Paul Beel responded that “it’s the entire experience” of being a dad that’s his favorite part. Having said that, Paul did narrow it down to a few things like having his son Blake say “Dad” for the first time. Even more specifically, Paul reflected: “I think one of my favorite parts is being able to show my son how to do various things. Like right now he is very interested in playing basketball … so I’ve been out in the driveway with him every night showing him how to shoot, dribble, play defense, and pass. Even when I don’t quite feel like it, he asks me every night to play basketball with him. For him to look up to me and ask me to teach him these things and then to be able to go out and play with him and do it alongside of him is one of the best feelings in the world.”

Of course, there’s the other side of the coin – the challenging parts of being a dad. For Paul, “the most difficult part is worrying about them being safe all the time. Right now, it’s a little easier, because we can keep him with us most of the time. But you still worry about their safety … The bond and love is so strong between us, I cannot imagine something happening to my son. I think it will be even worse when he becomes a teenager. How to keep him away from the bad things in life is a huge worry. I constantly pray that his guardian angel will take care of him and protect him when I’m not around.”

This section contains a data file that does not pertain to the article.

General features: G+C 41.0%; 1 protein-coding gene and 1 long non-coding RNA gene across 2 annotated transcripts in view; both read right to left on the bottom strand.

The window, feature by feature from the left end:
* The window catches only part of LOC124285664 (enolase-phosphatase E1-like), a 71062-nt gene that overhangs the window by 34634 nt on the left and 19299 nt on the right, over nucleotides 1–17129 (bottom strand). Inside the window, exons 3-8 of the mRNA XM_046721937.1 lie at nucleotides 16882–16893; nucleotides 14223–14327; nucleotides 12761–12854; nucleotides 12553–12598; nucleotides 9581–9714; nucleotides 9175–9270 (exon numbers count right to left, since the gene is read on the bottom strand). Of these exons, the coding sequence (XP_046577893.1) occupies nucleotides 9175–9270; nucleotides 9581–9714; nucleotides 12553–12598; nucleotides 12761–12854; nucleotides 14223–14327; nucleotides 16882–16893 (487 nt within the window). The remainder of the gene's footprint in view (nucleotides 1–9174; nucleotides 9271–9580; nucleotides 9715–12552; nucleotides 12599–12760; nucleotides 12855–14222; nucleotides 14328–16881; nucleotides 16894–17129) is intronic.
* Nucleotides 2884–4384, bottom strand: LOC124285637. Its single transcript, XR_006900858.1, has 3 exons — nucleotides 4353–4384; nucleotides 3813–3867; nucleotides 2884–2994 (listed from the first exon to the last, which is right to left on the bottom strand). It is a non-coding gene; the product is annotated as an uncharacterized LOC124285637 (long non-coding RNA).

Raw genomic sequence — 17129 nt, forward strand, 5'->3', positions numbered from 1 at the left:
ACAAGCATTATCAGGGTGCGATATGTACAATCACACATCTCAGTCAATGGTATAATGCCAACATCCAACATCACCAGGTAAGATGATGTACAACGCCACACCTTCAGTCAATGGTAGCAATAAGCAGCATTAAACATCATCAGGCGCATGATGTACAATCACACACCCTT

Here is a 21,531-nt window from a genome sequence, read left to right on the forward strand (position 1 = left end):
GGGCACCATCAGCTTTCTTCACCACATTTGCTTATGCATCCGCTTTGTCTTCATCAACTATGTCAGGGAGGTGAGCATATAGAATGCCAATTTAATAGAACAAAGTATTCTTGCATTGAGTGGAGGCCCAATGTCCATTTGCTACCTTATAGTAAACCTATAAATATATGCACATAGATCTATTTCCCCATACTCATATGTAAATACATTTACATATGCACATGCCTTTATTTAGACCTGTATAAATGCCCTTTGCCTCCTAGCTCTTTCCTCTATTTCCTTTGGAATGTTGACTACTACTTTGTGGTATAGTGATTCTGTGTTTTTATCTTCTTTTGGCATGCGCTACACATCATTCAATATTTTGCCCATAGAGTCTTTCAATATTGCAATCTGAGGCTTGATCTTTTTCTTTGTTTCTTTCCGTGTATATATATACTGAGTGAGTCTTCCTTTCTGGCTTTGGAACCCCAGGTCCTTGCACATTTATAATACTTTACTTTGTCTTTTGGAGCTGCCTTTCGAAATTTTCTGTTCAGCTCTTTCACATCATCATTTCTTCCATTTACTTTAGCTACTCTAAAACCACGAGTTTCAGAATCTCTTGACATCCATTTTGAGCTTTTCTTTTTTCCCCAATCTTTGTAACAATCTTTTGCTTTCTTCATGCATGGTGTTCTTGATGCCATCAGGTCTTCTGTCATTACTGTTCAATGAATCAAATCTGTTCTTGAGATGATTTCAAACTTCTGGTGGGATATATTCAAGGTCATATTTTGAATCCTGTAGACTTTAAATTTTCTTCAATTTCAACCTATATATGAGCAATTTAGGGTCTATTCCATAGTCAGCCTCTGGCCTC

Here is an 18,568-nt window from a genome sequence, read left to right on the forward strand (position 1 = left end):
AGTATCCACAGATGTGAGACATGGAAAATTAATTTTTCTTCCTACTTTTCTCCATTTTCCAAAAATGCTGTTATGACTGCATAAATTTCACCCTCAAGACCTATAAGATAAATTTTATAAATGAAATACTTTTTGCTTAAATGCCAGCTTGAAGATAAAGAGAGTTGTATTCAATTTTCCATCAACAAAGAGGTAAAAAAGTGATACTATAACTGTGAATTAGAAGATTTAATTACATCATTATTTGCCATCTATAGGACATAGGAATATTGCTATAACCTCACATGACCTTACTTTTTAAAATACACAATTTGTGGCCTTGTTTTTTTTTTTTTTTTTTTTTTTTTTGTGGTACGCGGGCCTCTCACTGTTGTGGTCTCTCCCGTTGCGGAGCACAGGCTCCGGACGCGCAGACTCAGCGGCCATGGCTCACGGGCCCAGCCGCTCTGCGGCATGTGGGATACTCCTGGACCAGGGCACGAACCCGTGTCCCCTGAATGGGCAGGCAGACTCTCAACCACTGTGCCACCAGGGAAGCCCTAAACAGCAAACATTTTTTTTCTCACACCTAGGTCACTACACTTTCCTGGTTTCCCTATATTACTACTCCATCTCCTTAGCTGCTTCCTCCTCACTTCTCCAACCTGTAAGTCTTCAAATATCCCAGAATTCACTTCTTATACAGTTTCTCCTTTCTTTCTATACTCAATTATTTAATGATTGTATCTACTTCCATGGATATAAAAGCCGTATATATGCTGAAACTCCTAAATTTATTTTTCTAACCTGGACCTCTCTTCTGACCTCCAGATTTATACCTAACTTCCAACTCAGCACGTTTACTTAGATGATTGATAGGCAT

Added to concerns for safety, Paul added this as a hard part of parenting: “… wondering if you are teaching him the right way in life. I want to make sure I teach him everything I can possibly think of so he grows up to be a good person and has a good life. Sometimes you question yourself if you are doing the right things, doing enough or teaching him correctly.”

Finally Steve – father and grandfather. Like the good CPA he is, he gave me a very precise and heartfelt list. Like Bob and Paul, Steve reveals himself to be a tender father.